The Register-Herald, Beckley, West Virginia

May 16, 2013

Raleigh officials studying Virginia stormwater ruling

It’s unclear whether judge’s ruling could affect local fees

By Mannix Porterfield
Register-Herald Reporter

BECKLEY — Raleigh County authorities are examining a federal judge’s ruling in Virginia that held the Environmental Protection Agency exceeded its powers by trying to regulate stormwater runoff in a creek.

Before anyone gets hopes up that the special fees imposed on a specific region in this county are going to disappear, Jeremiah Johnson, operations manager for the Beckley Sanitary Board, said the case isn’t about stormwater charges.

“The ruling really has nothing to do with stormwater fees,” Johnson said Wednesday.

Beckley City Attorney Bill File agreed with that assessment.

“It was a fairly limited issue that was dealt with in that case that has absolutely no bearing on the city of Beckley’s stormwater law,” File said.

Beckley falls within the purview of the Clean Water Act which Congress enacted in 1987, directing the EPA to regulate urban stormwater, the attorney explained.

“This case in Virginia did not change any provisions of the section that we’re under,” File said.

“It didn’t deal with stormwater fees or anything of that nature. I don’t think that case would have any bearing really on the program in the city of Beckley.”

At the outset of the ruling, Bill Roop, attorney for the Raleigh County Commission, said residents served in the Piney Creek Watershed Association might be looking at smaller bills down the road, although he quickly acknowledged that he hasn’t had time to examine the decision.

“We believe that ruling — and I haven’t got a copy of the case — showed that the charges are inappropriate at this point in time,” Roop said.

In his decision, U.S. District Judge Liam O’Grady ruled in favor of the Virginia Department of Transportation and the Fairfax County Board of Supervisors in their challenge of the EPA’s restrictions on the flow of stormwater into Accotink Creek.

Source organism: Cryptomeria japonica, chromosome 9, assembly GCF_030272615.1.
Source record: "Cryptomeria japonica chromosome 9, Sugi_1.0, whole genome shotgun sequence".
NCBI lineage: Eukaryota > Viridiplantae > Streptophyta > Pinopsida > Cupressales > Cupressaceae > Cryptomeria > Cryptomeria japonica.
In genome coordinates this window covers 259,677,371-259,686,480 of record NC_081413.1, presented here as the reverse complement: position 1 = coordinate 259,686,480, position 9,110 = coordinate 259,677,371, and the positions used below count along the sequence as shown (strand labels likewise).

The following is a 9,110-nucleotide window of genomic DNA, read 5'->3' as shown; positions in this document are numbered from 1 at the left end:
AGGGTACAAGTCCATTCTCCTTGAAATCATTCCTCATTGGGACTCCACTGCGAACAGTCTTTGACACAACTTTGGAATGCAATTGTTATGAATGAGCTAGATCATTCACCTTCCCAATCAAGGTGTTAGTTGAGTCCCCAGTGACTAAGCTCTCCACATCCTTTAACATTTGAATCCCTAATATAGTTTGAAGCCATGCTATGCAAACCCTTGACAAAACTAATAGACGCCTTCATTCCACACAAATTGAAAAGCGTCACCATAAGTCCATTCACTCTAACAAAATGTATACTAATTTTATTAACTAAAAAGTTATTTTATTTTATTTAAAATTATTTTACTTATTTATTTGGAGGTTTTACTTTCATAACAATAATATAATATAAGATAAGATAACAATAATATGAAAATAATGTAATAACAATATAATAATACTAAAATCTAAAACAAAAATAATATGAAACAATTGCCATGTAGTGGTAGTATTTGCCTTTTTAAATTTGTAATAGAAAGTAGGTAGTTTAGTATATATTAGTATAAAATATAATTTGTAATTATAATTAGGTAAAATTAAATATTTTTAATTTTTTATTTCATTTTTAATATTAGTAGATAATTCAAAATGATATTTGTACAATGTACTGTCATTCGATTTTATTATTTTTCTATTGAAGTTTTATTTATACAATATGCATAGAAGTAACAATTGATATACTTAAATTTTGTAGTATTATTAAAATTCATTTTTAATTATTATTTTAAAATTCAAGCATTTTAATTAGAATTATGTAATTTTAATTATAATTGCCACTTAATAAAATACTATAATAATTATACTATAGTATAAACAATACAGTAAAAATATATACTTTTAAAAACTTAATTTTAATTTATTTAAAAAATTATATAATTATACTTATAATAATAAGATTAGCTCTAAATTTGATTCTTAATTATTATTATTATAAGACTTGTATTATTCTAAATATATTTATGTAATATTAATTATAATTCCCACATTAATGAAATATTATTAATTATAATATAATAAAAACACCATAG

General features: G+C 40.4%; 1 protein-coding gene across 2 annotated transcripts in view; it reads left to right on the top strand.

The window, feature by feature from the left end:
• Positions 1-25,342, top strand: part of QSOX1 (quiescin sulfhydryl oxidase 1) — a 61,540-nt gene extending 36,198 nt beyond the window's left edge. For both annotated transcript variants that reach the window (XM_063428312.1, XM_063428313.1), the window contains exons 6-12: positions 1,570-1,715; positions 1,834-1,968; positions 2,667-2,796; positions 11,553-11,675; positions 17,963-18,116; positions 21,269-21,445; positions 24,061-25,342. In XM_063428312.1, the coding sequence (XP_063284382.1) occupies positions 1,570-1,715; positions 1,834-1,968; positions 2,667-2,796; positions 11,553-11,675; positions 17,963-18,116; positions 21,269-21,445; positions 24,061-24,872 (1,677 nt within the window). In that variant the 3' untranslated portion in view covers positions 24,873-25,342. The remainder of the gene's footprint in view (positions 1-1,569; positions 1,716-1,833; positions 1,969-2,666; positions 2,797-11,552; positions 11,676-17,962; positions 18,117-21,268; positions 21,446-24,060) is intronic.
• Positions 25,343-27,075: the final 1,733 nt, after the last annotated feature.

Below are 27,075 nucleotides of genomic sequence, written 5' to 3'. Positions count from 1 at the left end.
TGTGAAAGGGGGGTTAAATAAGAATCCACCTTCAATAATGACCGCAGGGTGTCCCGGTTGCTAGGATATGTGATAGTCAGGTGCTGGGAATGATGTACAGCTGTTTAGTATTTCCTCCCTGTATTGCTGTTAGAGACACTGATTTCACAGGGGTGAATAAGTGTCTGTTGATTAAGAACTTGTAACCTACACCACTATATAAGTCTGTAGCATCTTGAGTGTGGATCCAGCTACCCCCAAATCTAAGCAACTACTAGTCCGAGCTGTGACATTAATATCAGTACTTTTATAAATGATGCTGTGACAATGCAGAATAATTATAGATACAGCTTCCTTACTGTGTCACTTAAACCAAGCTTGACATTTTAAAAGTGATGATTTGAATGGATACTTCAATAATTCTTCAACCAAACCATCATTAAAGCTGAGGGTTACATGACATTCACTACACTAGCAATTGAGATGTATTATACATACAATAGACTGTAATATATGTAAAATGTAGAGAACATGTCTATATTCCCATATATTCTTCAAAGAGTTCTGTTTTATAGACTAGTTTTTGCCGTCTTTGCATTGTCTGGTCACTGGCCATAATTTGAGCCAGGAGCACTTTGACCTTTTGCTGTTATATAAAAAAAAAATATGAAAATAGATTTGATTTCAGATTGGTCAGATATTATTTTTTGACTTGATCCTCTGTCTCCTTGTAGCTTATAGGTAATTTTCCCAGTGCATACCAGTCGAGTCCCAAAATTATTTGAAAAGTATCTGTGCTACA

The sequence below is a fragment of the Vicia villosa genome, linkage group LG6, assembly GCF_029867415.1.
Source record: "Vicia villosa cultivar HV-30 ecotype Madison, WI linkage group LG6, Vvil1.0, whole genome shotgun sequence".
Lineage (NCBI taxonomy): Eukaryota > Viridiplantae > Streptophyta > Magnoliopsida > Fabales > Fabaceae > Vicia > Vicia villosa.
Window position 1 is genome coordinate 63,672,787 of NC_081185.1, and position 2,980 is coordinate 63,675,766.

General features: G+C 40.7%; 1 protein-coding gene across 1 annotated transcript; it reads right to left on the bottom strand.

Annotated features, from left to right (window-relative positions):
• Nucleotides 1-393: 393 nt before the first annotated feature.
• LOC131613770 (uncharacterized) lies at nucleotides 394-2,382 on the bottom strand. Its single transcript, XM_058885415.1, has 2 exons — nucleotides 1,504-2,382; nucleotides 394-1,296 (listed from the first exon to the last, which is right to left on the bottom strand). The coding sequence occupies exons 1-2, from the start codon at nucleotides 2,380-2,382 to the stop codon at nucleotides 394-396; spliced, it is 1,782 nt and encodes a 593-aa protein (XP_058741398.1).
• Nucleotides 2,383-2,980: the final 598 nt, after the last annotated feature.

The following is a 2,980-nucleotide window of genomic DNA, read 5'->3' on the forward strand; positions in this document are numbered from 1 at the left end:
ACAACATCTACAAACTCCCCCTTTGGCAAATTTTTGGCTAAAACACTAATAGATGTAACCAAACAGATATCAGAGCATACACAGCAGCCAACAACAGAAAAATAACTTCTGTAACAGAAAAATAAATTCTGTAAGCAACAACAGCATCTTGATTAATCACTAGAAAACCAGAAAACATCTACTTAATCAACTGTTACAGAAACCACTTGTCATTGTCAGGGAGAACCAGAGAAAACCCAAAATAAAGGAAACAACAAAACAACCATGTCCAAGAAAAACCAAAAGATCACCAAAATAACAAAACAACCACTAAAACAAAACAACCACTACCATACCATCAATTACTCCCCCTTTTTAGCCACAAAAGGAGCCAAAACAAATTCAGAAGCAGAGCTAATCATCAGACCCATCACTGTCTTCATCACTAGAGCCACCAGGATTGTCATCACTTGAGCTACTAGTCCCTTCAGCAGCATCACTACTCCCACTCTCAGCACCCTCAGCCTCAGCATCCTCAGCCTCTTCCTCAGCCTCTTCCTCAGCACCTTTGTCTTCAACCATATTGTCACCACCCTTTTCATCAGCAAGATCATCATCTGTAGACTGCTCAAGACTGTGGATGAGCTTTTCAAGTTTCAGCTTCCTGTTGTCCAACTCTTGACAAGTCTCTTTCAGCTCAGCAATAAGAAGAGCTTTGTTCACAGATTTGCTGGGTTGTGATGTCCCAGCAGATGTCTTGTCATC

“Stormwater runoff is not a pollutant, so EPA is not authorized to regulate it,” the judge said.

Yet, Johnson said the legal dispute in Virginia concerned the total maximum daily load (TMDL) and how those are written by the EPA. Under the Clean Water Act, he explained, a TMDL must be developed for the water quality of a segment of a stream affected by runoff.

In the Virginia case, the Department of Transportation filed a federal lawsuit, questioning the validity of the water quality improvement plan. The reason for the challenge is that the EPA used flow as a proxy or surrogate for the pollutant.

“It is easier to regulate flow than it is to regulate the pollutant,” Johnson said.

“Basically, the EPA’s hand was called, similar to their hand being called here in West Virginia on a number of things.”

Johnson said the stormwater runoff fees will remain in force.

“That case doesn’t set a federal precedent that would overturn any stormwater fees that many communities across the country, including Beckley, have in place to operate stormwater facilities,” he said.

On the other hand, Johnson pointed out, there are some legal cases pending on the legality of imposing stormwater fees.

Virginia’s own attorney general, Ken Cuccinelli, said the judge’s decision would translate into an annual savings in excess of $300 million to taxpayers there.

Roop said the Piney Creek association serves residents in a large swath of the county, engulfing Crossroads Mall, Cranberry, Prosperity and Maxwell Hill.

Each quarter, residents and businesses there get a bill for stormwater which is separate from monthly sewage charges, Roop explained.

“Some people are struggling to pay that,” he said.

“People on fixed incomes. They live from month to month. That’s the big thing.”

The amount of stormwater charges in this region depend on how large an area is involved per customer. For instance, a business would pay far more assuming it has a parking lot and other amenities on its property.

Roop earlier said the Beckley Sanitary Board would have to scrutinize the federal court ruling and devise guidelines in accordance with what the judge said to see if such charges are improper.

“I should be able to talk more about it at the commission meeting (next Tuesday),” Roop said.

“I’m sure they’ll ask me for the record.”

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